Two people died in a submerged car in California, parts of the Pacific Northwest faced the rare prospect of snow on Christmas Day, and fierce winds were forecast in New Mexico as winter storms swept across the western United States.
In parts of Seattle and Portland, residents were bracing for an unlikely white Christmas, according to the National Weather Service. High winds could knock out power lines in New Mexico. Rain in the Phoenix area could make roads slick and treacherous for drivers.
But it’s a different story for parts of the central and southern U.S., where forecasters say residents will “have to settle for spring-like temperatures” thanks to an unseasonal holiday heatwave.
The extreme weather hitting the West Coast is being driven by an atmospheric river, a sky-born plume of moisture from the Pacific Ocean.
Residents from western Washington to southern California are facing flash-flood warnings, with snow and rainfall expected from Christmas Eve through Christmas night.
On Thursday, flooding in California proved deadly after two people died when their vehicle was submerged in a flooded underpass in Millbrae, south of San Francisco. Firefighters were able to rescue two people who climbed on top of a car, but were not able to reach the fully submerged vehicle, said Det. Javier Acosta of the San Mateo County sheriff’s office.
Meanwhile, evacuation orders were issued on Thursday in Orange County, California, due to possible mudslides and debris flows in three canyons where a wildfire had blazed last December, according to county officials. The orders came as the Orange County Fire Authority reported a mudslide Thursday evening. No injuries were reported in the incident.
In the Sierra Nevada mountains area, around 150 households were given an evacuation warning after cracks were found in granite at the Twain Harte Lake Dam. Sgt. Nicco Sandelin of the Tuolumne County sheriff’s office said there did not appear to be any immediate danger, however.
The evacuation warning came as the Sierras expected to see as much as 5 to 8 feet of snow over the holidays, with the possibility of snow piling up to 10 feet high at higher elevations, according to the National Weather Service. It warned against traveling through the mountains, with the snowfall expected to create hazardous driving conditions.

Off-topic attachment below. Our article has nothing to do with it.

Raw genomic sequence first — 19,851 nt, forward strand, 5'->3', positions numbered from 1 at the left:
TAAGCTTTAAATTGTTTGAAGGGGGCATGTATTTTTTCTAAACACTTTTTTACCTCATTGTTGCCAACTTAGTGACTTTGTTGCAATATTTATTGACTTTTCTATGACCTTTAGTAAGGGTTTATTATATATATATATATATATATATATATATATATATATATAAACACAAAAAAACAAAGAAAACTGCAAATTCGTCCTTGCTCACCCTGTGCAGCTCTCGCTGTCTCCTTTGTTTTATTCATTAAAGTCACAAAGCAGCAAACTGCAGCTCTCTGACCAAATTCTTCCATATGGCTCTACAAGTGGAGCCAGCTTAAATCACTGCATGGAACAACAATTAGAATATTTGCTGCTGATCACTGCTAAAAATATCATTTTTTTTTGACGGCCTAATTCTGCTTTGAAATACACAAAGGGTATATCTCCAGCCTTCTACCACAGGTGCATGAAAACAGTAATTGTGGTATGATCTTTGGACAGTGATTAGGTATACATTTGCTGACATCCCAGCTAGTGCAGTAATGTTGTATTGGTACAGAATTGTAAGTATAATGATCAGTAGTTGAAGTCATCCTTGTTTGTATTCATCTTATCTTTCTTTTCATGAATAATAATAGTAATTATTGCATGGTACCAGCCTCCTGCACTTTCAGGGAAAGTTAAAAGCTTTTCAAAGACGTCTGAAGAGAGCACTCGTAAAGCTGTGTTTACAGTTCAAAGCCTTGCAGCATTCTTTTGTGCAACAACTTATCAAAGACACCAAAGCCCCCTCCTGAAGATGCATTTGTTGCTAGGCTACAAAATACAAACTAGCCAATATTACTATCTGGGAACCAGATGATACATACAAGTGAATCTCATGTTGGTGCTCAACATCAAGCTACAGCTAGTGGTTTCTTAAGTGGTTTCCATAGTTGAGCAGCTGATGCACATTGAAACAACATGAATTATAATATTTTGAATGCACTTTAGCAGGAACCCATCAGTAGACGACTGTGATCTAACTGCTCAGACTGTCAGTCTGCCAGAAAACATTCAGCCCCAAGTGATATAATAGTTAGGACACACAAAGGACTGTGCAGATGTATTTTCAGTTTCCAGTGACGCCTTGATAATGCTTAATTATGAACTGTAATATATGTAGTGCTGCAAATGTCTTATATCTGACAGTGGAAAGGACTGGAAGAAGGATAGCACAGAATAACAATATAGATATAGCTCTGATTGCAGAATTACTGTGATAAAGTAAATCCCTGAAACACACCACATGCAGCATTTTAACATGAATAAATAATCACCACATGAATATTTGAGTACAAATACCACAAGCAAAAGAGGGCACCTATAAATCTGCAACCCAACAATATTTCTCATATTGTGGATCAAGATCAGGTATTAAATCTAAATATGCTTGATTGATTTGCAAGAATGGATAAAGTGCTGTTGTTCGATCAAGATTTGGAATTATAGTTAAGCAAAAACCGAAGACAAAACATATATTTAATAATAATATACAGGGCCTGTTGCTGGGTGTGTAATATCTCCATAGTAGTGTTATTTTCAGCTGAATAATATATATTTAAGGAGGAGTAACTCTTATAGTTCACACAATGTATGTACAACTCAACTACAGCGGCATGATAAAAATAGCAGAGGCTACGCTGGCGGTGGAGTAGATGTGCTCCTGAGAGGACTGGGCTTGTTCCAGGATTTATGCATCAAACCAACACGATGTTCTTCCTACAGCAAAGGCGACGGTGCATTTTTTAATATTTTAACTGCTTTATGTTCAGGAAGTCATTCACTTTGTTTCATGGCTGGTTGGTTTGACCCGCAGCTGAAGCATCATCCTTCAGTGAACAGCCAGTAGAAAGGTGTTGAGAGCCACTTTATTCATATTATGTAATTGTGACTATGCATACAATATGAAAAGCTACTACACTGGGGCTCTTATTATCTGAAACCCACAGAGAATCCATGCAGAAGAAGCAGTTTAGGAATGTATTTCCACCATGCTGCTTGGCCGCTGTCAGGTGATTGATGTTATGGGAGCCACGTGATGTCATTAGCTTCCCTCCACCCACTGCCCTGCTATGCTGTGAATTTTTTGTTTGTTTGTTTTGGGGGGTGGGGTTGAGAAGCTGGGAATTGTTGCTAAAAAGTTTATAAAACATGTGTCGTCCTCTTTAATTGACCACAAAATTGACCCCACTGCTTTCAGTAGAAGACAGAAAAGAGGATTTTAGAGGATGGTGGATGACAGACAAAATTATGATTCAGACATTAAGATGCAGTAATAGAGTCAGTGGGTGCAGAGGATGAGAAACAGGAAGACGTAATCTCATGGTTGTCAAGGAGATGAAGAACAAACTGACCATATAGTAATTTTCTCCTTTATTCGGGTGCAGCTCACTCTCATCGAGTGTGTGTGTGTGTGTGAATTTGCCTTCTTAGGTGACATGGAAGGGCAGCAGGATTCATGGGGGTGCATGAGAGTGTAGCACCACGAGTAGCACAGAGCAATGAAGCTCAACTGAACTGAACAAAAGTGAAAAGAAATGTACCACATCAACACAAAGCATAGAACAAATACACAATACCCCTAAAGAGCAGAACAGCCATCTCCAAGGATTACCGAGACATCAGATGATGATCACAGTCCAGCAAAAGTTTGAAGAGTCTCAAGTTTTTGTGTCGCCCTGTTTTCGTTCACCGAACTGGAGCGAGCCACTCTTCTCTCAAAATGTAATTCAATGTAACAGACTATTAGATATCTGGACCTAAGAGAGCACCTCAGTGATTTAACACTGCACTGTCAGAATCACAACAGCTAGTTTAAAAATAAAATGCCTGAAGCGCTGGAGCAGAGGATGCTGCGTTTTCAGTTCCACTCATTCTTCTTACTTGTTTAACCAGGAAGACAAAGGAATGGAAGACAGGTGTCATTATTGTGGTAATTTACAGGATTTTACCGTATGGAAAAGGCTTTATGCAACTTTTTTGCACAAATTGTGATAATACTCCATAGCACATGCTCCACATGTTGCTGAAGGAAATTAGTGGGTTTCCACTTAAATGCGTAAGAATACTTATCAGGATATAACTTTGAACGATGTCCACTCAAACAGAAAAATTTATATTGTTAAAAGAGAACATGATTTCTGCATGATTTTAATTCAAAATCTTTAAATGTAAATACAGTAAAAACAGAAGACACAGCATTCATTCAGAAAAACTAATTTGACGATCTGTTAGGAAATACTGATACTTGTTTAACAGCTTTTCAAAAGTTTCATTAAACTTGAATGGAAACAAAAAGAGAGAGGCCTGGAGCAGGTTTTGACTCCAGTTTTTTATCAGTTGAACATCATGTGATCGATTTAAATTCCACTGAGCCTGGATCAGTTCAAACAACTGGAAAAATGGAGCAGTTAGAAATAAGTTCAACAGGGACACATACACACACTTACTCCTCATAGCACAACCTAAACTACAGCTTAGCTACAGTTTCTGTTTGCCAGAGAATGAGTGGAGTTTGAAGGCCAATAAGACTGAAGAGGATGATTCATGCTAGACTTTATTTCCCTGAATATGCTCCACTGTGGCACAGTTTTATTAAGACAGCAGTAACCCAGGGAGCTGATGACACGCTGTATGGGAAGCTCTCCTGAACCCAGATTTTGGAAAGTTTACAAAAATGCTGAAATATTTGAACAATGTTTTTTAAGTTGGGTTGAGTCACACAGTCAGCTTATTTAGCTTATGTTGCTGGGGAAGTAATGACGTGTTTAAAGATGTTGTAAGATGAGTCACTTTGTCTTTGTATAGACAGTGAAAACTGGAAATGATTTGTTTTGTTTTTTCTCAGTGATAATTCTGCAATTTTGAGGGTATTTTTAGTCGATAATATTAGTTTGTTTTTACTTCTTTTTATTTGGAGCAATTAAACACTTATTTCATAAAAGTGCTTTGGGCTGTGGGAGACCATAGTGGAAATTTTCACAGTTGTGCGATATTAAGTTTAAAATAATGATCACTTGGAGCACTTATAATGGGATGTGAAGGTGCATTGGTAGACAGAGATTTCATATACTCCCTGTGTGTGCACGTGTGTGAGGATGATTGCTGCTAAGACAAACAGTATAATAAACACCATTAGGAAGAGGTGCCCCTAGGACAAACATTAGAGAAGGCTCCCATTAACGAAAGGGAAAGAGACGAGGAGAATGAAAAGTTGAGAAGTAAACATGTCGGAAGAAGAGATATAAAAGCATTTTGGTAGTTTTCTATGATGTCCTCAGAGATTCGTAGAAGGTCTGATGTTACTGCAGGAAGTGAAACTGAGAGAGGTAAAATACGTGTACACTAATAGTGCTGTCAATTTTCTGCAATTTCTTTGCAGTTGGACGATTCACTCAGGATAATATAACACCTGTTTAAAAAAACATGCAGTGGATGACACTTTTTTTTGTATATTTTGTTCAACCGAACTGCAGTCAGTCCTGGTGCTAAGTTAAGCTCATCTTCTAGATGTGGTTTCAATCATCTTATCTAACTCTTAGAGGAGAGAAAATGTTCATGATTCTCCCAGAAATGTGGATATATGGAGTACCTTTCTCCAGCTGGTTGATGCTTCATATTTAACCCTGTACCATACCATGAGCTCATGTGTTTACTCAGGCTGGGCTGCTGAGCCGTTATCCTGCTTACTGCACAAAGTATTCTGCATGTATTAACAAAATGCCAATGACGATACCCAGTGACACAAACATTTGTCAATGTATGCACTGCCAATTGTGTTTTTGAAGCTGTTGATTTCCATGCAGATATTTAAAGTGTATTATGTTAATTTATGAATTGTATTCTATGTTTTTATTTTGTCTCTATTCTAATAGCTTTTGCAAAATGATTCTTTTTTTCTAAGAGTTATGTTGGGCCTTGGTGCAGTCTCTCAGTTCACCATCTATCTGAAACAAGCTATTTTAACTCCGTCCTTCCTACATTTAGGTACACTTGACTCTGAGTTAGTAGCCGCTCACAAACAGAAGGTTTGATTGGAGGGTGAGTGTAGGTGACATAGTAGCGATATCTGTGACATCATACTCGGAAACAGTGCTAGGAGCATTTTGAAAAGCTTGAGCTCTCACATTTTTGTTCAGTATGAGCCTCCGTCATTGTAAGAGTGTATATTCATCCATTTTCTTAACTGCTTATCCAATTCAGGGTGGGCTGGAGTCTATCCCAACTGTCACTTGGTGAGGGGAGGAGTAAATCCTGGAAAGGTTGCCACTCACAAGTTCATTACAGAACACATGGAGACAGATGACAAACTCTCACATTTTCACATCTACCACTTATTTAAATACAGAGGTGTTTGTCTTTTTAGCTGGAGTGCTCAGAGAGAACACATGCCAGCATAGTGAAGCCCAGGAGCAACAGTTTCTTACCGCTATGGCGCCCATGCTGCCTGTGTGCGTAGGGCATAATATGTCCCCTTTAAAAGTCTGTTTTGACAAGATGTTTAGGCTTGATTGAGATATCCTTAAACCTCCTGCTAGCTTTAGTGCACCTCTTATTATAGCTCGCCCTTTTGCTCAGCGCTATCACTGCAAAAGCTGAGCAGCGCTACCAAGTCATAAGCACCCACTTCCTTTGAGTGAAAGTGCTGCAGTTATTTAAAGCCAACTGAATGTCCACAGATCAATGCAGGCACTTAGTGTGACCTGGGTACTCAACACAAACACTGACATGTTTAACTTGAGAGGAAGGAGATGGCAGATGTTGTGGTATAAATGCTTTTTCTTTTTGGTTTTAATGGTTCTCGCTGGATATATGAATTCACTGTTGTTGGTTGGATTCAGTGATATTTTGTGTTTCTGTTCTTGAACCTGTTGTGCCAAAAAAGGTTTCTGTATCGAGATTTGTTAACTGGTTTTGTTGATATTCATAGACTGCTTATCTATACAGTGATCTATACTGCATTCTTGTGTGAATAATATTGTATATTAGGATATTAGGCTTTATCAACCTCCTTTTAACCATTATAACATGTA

“Travel will be be hazardous, even impassable at times, in the hardest hit locations with towering snow drifts and whiteout conditions,” the weather service said in a statement.
In preparation for freezing temperatures, snow and ice in the Pacific Northwest this weekend and next week, state officials in Oregon have declared an emergency and shelters are being opened throughout the region to help the homeless.
But while parts of the western U.S. face winter weather woes, residents in parts of the central and southern U.S. are expected to see record-breaking warm temperatures.
“In Christmas-speak, it means Snow Miser has control of the West while Heat Miser has full control of the weather in Southtown with no compromise of snow in Southtown this Christmas,” the National Weather Service said in a festive forecast.
In Missouri, the record high of 66 was surpassed and temperatures in parts of the state continued to rise into the low 70s by mid-afternoon, according to the National Weather Service in Kansas City.
Dallas-Fort Worth fell short of topping the 1955 record of 88 degrees, but the temperature still rose to 82 on Christmas Eve.
“In contrast to the West, those dreaming of a White Christmas throughout much of the South and East Central U.S. have to settle for spring-like temperatures this Christmas,” the National Weather Service said.
Christmas Eve night temperature anomalies are expected to bring potentially “record-breaking warm daily minimum temps” from the Ohio Valley to the Southern Plains. Or in other words, “temperatures so mild, that Santa may want to pack a lighter red coat when going house to house,” the National Weather Service quipped.
By Christmas Day, the “spring-like air mass” delivering warmer temperatures is expected to reach the Mid-South and Mid-Atlantic with highs in the 60s and 70s, bringing more record warmth, “most notably from the Tennessee and Ohio Valleys to ‘Deep in the Heart of Texas’,” the weather service said.